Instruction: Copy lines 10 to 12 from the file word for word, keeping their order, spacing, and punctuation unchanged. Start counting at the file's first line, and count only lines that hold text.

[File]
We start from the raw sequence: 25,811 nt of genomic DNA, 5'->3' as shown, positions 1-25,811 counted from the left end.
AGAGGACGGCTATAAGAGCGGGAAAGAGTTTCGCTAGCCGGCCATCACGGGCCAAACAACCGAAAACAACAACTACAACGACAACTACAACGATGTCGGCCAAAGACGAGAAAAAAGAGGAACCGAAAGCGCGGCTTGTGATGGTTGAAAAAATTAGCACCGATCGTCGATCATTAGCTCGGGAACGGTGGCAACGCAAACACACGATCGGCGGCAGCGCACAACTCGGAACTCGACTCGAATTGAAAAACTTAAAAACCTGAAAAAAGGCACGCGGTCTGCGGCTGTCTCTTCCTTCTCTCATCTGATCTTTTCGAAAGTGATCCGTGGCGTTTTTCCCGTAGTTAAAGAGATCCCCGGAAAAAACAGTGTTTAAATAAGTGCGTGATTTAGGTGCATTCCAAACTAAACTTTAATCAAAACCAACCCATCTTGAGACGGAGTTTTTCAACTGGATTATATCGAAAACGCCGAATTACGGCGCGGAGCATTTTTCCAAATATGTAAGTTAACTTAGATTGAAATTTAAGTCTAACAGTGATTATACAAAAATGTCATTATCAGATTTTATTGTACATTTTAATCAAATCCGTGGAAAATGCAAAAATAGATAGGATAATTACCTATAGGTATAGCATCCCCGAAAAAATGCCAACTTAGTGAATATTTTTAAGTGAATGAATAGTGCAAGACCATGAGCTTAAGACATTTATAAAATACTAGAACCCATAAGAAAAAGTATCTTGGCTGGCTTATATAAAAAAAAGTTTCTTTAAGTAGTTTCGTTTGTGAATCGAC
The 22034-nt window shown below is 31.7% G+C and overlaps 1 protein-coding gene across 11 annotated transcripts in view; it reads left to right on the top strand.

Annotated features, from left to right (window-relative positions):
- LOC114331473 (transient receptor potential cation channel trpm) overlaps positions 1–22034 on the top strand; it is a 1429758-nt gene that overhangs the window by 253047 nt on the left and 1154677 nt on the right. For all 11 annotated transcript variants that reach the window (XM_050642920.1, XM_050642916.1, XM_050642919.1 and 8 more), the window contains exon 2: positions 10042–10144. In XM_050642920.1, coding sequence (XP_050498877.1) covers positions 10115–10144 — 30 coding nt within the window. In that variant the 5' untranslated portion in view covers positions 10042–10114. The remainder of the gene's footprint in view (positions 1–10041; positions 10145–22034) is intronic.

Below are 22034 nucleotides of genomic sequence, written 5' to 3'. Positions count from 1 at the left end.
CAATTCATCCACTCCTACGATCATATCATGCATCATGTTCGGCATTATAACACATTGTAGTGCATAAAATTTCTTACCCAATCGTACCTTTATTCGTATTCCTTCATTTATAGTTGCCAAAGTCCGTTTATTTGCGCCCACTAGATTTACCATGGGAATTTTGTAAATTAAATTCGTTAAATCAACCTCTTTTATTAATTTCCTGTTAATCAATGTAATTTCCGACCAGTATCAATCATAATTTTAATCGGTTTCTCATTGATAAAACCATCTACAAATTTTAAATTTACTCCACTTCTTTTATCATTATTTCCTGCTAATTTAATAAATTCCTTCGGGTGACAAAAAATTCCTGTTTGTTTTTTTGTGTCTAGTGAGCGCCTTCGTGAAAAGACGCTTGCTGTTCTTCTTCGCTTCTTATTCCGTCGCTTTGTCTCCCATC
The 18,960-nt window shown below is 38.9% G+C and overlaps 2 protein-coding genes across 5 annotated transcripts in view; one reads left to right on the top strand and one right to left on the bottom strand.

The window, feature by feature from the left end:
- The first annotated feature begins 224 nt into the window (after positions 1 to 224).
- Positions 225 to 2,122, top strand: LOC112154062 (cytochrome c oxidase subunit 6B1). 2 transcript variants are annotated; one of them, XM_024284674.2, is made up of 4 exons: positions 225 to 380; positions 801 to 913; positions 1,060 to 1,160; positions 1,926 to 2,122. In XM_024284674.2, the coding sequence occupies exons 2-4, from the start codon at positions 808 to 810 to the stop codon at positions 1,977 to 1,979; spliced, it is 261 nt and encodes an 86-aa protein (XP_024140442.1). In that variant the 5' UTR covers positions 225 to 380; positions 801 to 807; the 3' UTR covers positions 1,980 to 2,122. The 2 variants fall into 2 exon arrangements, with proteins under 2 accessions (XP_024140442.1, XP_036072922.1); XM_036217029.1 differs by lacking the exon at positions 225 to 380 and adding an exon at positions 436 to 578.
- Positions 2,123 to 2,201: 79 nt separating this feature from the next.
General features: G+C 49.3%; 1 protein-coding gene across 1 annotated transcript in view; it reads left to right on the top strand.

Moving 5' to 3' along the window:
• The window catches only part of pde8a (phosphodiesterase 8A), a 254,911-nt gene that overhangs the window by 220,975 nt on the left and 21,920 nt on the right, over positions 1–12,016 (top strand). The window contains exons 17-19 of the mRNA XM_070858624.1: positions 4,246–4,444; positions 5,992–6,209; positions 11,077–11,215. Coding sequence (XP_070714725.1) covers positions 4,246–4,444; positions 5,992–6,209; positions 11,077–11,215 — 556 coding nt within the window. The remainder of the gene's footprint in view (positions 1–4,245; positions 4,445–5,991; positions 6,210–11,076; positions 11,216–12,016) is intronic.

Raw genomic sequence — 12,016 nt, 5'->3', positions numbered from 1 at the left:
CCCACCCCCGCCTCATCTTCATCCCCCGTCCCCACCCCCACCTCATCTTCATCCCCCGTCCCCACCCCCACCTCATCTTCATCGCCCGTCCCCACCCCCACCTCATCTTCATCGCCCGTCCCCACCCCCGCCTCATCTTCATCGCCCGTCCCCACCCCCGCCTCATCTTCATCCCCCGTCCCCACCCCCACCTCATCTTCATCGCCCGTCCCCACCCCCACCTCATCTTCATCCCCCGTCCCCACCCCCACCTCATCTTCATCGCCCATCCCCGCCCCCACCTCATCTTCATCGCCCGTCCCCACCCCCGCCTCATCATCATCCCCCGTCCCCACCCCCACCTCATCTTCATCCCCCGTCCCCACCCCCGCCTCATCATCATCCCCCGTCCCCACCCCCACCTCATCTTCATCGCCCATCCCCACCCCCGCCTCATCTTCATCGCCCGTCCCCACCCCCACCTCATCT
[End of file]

- The first annotated feature begins 224 nt into the window (after positions 1 to 224).
- Positions 225 to 2,122, top strand: LOC112154062 (cytochrome c oxidase subunit 6B1). 2 transcript variants are annotated; one of them, XM_024284674.2, is made up of 4 exons: positions 225 to 380; positions 801 to 913; positions 1,060 to 1,160; positions 1,926 to 2,122. In XM_024284674.2, the coding sequence occupies exons 2-4, from the start codon at positions 808 to 810 to the stop codon at positions 1,977 to 1,979; spliced, it is 261 nt and encodes an 86-aa protein (XP_024140442.1). In that variant the 5' UTR covers positions 225 to 380; positions 801 to 807; the 3' UTR covers positions 1,980 to 2,122. The 2 variants fall into 2 exon arrangements, with proteins under 2 accessions (XP_024140442.1, XP_036072922.1); XM_036217029.1 differs by lacking the exon at positions 225 to 380 and adding an exon at positions 436 to 578.
- Positions 2,123 to 2,201: 79 nt separating this feature from the next.